Burmese President Thein Sein arrives in New York this week to address the annual session of the UN General Assembly, meet world leaders and brief them on the reform process that has been unleashed by his quasi-civilian administration.
Thein Sein will deliver a speech at the 67th annual session of the UN General Assembly on Thursday to become the first Burmese President to address the world body in many years. Recently, it has instead fallen to the Burmese foreign minister to address the meeting.
In his speech, Thein Sein is expected to inform the world body on the steps his government has been taking on democratic and economic reforms. At the same time, 67-year-old is likely to appeal for the lifting of Western sanctions by highlighting the steps he has already taken to address the concerns of the international community.
On Wednesday, Thein Sein is expected to sit down with US Secretary of State Hillary Clinton who has already met main opposition leader Aung San Suu Kyi in Washington last week.
Besides holding as series of meetings with other world leaders gathered in New York on the sidelines of the General Assembly, the former general will make his first public appearance at the Asia Society where his speech on “Myanmar in Transition: Opportunities and Challenges” will be followed by questions from the audience.
The Permanent mission of Burma to the United Nations declined to comment on the president’s visit to the United Nations when approached by The Irrawaddy by email.
Meanwhile, in an interview with the popular Charlie Rose Show on the United States’ PBS news network, Suu Kyi termed the ongoing reforms as a “beginning” of the path to democracy.
“I’ve often said that this is something that we’ll have to construct for ourselves. It’s not there smooth and waiting; it’s something that we have to build up as we go along … because we have been given a chance to do it. Previously, we were not given the chance even to start building the path. We had been struggling for the opportunity to start out on such a path,” she said.
Observing that politics is always a delicate balance, the Nobel Laureate said that the present government shares her view that the country should move towards democracy. “I think they have discovered that the previous military regime form of government did not really work well,” she said.
“I think we have to look at the whole of the government now, not just at the executive. We must look at the executive and we must look at the legislature. I don’t mention the judiciary, because that’s very weak in Burma at the moment and that’s what we’re trying to build up.
“But I think we have to look at both the executive and the legislature and then we can come to the conclusion how far we are proceeding towards democracy. I can speak more for the legislature, because I happen to be in it. And I think it’s going in the right direction.”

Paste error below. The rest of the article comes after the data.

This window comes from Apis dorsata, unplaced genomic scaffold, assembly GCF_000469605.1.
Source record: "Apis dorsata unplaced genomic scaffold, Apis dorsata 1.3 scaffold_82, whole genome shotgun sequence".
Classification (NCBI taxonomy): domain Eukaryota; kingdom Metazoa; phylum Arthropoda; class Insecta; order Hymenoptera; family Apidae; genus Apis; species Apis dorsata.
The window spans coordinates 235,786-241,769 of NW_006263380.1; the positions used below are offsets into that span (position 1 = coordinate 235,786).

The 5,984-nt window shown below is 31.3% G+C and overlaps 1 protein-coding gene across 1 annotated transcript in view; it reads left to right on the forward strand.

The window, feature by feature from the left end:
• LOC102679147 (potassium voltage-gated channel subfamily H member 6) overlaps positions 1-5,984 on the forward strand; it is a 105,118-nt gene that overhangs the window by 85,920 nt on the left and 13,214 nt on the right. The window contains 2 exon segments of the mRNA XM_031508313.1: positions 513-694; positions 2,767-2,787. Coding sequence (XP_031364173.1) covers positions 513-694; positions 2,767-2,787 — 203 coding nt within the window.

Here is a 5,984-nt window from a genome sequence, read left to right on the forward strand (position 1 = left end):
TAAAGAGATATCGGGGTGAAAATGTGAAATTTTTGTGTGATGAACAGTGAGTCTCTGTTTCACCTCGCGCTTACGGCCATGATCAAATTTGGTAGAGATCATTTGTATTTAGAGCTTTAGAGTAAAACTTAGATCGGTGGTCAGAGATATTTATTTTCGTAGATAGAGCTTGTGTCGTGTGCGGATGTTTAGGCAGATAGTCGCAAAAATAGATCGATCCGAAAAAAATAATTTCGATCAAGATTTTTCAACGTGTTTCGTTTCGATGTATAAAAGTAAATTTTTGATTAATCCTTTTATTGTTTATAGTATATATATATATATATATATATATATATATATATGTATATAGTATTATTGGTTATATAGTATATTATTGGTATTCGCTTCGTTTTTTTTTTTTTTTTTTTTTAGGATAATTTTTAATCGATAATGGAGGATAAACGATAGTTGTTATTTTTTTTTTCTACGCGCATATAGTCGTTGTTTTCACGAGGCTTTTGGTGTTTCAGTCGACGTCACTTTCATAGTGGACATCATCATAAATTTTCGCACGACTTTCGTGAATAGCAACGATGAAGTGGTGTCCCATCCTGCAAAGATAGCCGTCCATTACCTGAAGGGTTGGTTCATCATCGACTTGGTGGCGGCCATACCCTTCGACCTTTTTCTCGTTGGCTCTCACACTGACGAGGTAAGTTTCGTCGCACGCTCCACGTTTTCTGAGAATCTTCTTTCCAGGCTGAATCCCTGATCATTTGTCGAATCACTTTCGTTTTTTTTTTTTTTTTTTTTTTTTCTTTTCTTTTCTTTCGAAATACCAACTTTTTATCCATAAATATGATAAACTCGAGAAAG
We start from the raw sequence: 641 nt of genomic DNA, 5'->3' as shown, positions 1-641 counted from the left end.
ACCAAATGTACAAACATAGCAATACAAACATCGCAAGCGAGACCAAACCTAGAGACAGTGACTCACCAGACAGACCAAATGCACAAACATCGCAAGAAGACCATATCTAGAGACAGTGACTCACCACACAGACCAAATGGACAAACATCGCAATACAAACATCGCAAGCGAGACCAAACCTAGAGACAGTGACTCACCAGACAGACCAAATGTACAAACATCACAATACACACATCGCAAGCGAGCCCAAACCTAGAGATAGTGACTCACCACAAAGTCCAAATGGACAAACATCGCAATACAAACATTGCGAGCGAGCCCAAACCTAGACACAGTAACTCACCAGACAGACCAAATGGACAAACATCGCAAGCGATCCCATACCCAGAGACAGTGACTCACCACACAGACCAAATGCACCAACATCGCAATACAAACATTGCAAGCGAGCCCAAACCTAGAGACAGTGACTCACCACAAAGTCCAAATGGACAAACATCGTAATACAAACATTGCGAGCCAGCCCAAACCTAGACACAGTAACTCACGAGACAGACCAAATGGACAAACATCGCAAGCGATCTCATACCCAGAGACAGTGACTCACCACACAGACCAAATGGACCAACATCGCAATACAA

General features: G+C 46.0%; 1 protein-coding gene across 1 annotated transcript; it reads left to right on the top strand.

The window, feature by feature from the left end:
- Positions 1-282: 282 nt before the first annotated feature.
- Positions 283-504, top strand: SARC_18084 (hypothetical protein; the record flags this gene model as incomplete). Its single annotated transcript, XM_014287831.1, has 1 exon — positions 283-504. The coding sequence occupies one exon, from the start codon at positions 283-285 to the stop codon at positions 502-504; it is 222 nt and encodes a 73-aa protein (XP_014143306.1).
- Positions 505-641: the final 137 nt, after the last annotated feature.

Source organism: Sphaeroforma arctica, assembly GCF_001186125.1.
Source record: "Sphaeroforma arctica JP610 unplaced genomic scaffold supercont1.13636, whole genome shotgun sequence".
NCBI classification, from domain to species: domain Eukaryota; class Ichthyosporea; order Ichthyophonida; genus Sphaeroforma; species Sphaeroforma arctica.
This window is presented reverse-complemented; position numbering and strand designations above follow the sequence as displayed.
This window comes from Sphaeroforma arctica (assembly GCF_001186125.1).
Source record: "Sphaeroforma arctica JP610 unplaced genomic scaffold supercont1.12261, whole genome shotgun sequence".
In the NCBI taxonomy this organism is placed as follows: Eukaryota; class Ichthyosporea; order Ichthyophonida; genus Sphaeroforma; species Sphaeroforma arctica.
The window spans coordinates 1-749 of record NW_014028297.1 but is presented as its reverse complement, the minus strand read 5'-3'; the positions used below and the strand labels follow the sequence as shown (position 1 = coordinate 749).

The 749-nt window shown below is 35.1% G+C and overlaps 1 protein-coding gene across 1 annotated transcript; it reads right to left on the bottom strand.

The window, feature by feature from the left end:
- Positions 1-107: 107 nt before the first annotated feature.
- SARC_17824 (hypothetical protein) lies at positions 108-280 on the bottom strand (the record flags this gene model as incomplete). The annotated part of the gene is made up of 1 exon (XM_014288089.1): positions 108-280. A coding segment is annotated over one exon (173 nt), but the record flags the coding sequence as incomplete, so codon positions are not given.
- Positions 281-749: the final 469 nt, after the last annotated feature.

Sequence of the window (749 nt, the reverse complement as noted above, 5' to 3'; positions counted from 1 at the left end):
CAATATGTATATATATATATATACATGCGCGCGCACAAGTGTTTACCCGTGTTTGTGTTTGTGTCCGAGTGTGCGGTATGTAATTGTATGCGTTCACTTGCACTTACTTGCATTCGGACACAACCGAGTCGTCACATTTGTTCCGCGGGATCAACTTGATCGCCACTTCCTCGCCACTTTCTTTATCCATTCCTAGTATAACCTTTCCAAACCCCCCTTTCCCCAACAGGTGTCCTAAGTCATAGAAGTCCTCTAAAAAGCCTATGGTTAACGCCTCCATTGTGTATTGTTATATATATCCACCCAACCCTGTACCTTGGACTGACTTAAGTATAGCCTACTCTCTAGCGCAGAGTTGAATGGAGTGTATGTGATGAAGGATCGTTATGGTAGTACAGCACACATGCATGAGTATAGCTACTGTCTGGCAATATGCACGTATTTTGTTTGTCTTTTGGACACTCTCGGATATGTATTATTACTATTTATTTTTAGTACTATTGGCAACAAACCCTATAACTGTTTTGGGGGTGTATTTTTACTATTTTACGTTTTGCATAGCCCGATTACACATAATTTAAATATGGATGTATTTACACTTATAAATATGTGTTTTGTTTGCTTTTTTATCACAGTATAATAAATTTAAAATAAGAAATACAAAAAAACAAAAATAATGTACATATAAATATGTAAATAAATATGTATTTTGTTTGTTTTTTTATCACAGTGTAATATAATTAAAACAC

Suu Kyi called being described as an icon “embarrassing.” “Perhaps I’m shyer than you think I am,” she added. “I have tried to keep my sense of responsibility quite apart from people’s opinion of me. If you let people’s opinions of yourself—whether favorable or unfavorable—impact on your sense of responsibility, then it’s not as firm as it ought to be.”
Responding to questions, she praised her relationship with the Burmese president but noted that China has some concerns regarding her nation’s warming relationship with the United States. “I think China has its concerns about the engagement of the United States in Burma … because people talk about the strategic distrust between the United States and China … because we are a very close neighbor, just across the border from China, obviously they will be concerned about what’s going on within our country,” she said.
“But I do not think that we should look upon Burma as a bone of contention. I would like to think of Burma as an area where China and the United States can strengthen their understanding of one another,” added the National League for Democracy chairwoman.
In New York, Suu Kyi urged the corporate world to invest in Burma in a responsible fashion. “I want investment in Burma, but in the right way. I’m not just saying, invest in Burma. What I’m saying is, invest in Burma in the right way,” she said.
“The right way is what I call democracy-friendly, human rights-friendly investment. If you ask me, it has to begin with transparency. We want to know what kind of people are investing in Burma and for what reason and whether in the long run it will be as beneficial for our people as for the investors themselves. Of course, they must benefit from the situation.”